This past week I was happy to discover my genetic ancestry via a simple DNA saliva test. Some of you might not know, is that I am mostly Scandinavian, with western European mixed in. So I spent the last few days chiseling away at my family tree, in hopes to find new relatives. Relatives that I either knew about or didn’t know. While working on this it dawned on me, that researching this really connected with my interest in behavioral economics. Hold up, did I lose you on this yet? Stay with me for a second while I explain.
So behavioral economics in essence is the study of human behavior in regards to spending and general economic theory. So as I was plotting out my family tree, I noticed a general grouping of people. Some families tended to stay in one geographic area, while others branched off. And so the tree grew, one branch after another with more points so to speak on the graph. You can easily trace the pattern of people moving. Why did they move? Was it for new beginnings? A new job? Economic reasons will probably underline the situation.
I noticed another trend. The farther back the tree went (i.e., back in the 1800’s and 1700’s) I noticed the family size grew bigger. And as the generations came closer to present day the family size grew smaller. I would imagine most likely to work on farms and such they needed more labor. However, they could still raise and support this large family size.
Which brings me to something near and dear to my heart. Children are being raised today without both parents in the house, and a lot of households are struggling to feed their families. How can this be, in todays age of iPhones and smart tv’s that we can’t feed our own families? (I am not saying get rid of your iPhone)
According to the nonprofit organization Feeding America, these facts might startle you. I implore people who have never seen poverty to take a close look at these numbers. Families report that 84% purchase the cheapest food possible, even if its unhealthy just to feed their kids. 20% are ineligible for federal assistance because they make too much money. 1 in 6 children worry when they will have their next meal. 13.1 million children lived in food-insecure households in 2015.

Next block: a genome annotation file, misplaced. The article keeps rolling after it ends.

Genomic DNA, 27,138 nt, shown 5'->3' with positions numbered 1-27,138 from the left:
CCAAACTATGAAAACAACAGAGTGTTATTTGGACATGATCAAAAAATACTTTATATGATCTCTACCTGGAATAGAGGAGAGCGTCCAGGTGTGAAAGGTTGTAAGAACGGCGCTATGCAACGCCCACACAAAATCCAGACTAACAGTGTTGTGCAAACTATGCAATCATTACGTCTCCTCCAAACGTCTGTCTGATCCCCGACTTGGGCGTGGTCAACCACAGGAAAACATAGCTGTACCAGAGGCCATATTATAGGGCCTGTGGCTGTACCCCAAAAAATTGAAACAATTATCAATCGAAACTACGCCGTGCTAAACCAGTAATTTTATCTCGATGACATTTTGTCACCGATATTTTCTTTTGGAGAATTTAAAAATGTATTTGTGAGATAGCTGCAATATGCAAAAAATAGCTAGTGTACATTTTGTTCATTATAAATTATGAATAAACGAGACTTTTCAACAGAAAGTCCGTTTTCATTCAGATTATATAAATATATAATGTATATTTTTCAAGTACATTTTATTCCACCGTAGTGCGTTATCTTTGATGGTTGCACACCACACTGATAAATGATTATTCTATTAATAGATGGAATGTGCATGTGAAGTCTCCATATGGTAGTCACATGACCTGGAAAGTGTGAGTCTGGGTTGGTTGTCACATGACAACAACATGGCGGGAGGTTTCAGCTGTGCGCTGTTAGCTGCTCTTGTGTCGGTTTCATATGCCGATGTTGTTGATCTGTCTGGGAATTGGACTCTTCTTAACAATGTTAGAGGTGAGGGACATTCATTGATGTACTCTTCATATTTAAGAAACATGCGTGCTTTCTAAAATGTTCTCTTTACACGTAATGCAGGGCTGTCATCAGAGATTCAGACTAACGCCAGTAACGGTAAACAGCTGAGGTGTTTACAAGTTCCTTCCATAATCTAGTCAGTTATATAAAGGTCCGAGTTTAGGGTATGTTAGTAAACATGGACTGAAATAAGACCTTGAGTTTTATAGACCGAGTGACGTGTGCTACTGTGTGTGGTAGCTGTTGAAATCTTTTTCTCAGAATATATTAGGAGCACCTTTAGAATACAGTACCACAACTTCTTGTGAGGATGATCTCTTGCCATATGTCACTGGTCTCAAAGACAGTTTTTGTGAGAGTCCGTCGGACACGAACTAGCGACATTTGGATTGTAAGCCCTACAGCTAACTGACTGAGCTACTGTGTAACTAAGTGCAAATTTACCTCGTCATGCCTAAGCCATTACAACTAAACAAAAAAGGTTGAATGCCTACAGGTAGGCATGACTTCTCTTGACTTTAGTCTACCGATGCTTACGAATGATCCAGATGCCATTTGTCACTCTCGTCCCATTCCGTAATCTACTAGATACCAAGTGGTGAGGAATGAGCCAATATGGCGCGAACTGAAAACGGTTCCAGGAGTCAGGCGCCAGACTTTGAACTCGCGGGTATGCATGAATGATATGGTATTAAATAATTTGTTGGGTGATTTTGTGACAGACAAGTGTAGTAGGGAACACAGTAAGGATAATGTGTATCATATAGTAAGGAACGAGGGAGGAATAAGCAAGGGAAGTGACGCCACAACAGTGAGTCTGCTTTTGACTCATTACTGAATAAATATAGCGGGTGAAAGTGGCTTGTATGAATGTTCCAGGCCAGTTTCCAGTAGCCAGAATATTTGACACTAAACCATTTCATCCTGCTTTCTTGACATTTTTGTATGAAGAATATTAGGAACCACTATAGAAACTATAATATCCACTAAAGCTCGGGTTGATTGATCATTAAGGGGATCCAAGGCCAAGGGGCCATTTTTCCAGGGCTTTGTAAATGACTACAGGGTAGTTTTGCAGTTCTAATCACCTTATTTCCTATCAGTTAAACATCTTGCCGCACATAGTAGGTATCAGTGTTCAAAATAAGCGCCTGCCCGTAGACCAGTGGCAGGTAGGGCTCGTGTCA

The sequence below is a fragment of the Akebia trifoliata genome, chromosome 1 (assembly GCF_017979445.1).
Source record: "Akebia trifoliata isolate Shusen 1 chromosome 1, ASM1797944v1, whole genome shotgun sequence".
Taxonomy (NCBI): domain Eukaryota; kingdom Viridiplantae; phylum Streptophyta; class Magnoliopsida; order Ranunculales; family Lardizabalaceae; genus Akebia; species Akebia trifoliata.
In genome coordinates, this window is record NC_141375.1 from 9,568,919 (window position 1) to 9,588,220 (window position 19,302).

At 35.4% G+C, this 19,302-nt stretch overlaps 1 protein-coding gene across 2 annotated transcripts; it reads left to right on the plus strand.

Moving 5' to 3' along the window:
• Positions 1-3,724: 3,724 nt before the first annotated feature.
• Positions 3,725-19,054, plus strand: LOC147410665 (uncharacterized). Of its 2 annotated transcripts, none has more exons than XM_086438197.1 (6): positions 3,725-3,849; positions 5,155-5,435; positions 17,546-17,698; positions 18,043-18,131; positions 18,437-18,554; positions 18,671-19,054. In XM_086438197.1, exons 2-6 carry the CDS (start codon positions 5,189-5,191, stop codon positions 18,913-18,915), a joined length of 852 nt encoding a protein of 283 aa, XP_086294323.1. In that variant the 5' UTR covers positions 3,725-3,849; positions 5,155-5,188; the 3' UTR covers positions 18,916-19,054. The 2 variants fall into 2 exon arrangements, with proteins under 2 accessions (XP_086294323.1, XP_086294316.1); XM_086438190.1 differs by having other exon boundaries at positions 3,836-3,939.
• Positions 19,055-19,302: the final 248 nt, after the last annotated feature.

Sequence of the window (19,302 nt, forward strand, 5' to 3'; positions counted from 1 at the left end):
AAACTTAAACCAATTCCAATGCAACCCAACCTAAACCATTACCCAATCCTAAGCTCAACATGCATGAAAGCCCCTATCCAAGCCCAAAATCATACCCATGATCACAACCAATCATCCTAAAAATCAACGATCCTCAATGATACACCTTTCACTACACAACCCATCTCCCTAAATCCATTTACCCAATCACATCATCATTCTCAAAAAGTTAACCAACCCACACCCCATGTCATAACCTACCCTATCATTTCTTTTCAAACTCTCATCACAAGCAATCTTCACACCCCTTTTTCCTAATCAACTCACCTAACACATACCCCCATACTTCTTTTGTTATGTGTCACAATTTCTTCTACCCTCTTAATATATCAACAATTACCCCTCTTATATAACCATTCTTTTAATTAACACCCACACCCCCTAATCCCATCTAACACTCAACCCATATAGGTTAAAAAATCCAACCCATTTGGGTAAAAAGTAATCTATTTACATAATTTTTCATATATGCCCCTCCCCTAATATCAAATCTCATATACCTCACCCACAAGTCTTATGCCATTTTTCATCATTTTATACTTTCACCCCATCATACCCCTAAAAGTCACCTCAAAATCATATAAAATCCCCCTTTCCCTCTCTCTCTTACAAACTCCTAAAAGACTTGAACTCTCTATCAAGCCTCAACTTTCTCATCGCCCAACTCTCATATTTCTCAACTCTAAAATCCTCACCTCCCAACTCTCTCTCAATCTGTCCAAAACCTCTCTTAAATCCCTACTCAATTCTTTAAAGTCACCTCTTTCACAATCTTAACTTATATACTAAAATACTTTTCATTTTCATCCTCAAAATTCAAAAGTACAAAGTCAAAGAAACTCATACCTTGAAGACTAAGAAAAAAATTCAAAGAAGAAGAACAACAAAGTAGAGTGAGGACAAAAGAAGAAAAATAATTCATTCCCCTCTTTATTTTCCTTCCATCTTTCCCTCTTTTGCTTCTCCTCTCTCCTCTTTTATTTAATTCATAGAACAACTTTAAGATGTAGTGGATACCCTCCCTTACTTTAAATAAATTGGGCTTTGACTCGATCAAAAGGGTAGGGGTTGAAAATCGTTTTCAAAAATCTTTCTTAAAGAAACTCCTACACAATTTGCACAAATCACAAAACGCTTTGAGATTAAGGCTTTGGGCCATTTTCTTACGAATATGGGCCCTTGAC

The following are statistics from the US Census Bureau, which I can not claim that they correlate to the above mentioned statistics. However, I will one day do more research to back up my hypothesis that they do correlate. Until then, it is merely speculation.
According to the US Census Bureau, 23 million children are living without both parents. To put that in comparison, 50.7 million children live with both parents. You might say this is great, 50.7 million are doing fine! That is nearly half the children without a father or mother. On top of this, grandparents are living more so with single parent households. I would presume to help raise the kid and for assistance. Yet this is probably why 1 in 6 children worry when their next meal is.
As brothers and sisters in Christ we should feel moved in our hearts to help these families and children. We want a stronger nation economically? It all starts in the home. The home is the nucleus of the nation. The home builds up the community, the community builds up the state, and the states combined make the whole. I simply ask you, to ask yourself if you are volunteering in your neighborhood or donating to charitable causes.